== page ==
## entropy to surroundings

$\Delta G^{\circ}= \Delta H^{\circ} - T \Delta S^{\circ}$

$\Delta G^{\circ}= -RT\ln K$

$\Delta G^{\circ}= \sum \Delta G_{f}^{\circ}(products) - \sum \Delta G_{f}^{\circ}(reactants)$

Emily Glaser 1F
Posts: 156
Joined: Thu Jul 27, 2017 3:01 am

### entropy to surroundings

The second law states that disorder is always increasing, thus if I have a reaction with decreasing entropy, then the surroundings would have increases entropy. How would I calculate this

Angel Gomez 1K
Posts: 36
Joined: Fri Sep 29, 2017 7:04 am

### Re: entropy to surroundings

Because the entropy lost by the reaction goes to the surroundings, and the surroundings are gaining the entropy, this means that the entropy gained by the surroundings is equal to that lost by the reaction. If the entropy for the reaction decreased by 1 J/K (-1 J/K), for example, then the entropy of the surroundings would increase by 1 J/K (+1 J/K). This fulfills the equation deltaS(total)=deltaS(surroundings)+deltaS(system).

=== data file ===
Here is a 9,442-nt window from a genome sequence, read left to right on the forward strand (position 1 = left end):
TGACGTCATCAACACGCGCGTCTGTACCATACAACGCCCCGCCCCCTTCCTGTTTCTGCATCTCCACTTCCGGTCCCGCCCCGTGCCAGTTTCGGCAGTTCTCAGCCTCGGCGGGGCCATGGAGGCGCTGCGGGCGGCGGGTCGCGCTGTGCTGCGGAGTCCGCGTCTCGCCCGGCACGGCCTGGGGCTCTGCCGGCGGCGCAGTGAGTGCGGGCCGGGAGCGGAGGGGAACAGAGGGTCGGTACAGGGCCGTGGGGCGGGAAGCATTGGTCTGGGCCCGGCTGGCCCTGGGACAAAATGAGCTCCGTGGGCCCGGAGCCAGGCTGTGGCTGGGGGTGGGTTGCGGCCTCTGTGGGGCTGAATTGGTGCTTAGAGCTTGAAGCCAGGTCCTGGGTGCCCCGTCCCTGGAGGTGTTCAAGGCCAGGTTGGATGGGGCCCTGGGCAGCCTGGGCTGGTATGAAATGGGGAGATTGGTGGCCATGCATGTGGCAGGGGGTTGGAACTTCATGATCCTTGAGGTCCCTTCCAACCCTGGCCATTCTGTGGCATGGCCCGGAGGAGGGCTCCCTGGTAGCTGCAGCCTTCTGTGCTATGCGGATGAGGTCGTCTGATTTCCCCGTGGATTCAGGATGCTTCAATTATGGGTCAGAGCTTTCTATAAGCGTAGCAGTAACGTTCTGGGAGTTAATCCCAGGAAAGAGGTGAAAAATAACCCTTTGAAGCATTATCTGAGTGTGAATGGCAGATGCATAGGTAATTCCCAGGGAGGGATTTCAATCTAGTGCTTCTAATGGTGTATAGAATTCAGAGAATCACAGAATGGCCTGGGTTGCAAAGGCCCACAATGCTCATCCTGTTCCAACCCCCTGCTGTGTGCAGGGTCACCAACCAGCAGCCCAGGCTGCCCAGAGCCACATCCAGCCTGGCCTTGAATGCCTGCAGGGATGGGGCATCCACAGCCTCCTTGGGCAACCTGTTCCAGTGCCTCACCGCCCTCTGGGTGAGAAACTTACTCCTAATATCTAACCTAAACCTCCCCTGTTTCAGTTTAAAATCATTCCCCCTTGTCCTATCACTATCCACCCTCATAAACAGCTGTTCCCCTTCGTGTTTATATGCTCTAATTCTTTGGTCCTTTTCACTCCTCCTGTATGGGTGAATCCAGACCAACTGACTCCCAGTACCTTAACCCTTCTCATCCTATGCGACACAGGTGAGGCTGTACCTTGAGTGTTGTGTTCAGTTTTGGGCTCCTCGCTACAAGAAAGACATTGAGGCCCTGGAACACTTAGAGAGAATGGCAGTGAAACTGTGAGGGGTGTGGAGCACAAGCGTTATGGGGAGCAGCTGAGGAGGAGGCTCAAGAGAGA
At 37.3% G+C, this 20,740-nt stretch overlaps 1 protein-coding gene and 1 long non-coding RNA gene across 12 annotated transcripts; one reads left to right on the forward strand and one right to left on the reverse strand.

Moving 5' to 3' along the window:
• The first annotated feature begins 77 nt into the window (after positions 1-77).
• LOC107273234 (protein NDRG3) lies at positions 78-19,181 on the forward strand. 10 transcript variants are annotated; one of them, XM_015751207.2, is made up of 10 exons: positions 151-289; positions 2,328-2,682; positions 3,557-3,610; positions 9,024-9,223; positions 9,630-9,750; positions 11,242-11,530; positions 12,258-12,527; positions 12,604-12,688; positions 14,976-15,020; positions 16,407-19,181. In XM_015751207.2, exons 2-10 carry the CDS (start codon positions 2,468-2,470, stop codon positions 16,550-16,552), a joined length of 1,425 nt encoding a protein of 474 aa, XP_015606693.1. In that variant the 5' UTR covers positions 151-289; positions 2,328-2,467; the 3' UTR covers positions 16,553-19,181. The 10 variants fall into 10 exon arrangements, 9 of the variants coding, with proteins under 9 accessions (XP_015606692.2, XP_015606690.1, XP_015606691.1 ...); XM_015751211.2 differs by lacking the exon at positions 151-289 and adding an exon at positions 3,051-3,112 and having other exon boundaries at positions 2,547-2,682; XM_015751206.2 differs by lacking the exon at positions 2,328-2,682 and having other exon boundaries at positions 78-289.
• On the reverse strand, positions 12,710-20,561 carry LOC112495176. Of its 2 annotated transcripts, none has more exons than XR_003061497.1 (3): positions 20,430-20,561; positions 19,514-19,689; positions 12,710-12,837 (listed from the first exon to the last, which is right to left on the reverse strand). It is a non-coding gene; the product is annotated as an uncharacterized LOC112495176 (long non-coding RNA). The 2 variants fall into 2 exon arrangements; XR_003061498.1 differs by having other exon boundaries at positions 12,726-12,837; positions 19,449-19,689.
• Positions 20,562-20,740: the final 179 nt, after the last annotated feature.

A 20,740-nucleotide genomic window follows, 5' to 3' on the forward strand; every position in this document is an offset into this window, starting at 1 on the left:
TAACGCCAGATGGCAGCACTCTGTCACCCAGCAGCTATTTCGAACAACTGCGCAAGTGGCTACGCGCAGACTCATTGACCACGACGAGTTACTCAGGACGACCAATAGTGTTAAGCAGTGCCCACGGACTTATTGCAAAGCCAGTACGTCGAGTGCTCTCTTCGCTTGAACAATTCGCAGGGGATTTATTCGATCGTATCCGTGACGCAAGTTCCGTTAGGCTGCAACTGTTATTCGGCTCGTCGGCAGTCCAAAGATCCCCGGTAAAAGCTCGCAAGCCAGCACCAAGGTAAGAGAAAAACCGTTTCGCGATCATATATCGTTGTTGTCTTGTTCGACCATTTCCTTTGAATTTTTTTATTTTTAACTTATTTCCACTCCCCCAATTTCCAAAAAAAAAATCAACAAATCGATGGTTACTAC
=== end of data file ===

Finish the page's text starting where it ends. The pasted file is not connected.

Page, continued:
Julia Cheng 2J
Posts: 31
Joined: Thu Jul 13, 2017 3:00 am

### Re: entropy to surroundings

Keep in mind that the second law is referring to the total entropy, aka the entropy of the universe. So, the entropy of the system or of the surroundings can increase without violating the second law as long as the total entropy is not negative.

Lauren Seidl 1D
Posts: 51
Joined: Fri Sep 29, 2017 7:06 am

### Re: entropy to surroundings

The easiest way is that deltaS(total) = deltaS(system) + deltaS(surroundings), and deltaS(total) must be 0 for a system at equilibrium, so deltaS(system) = -deltaS(surroundings).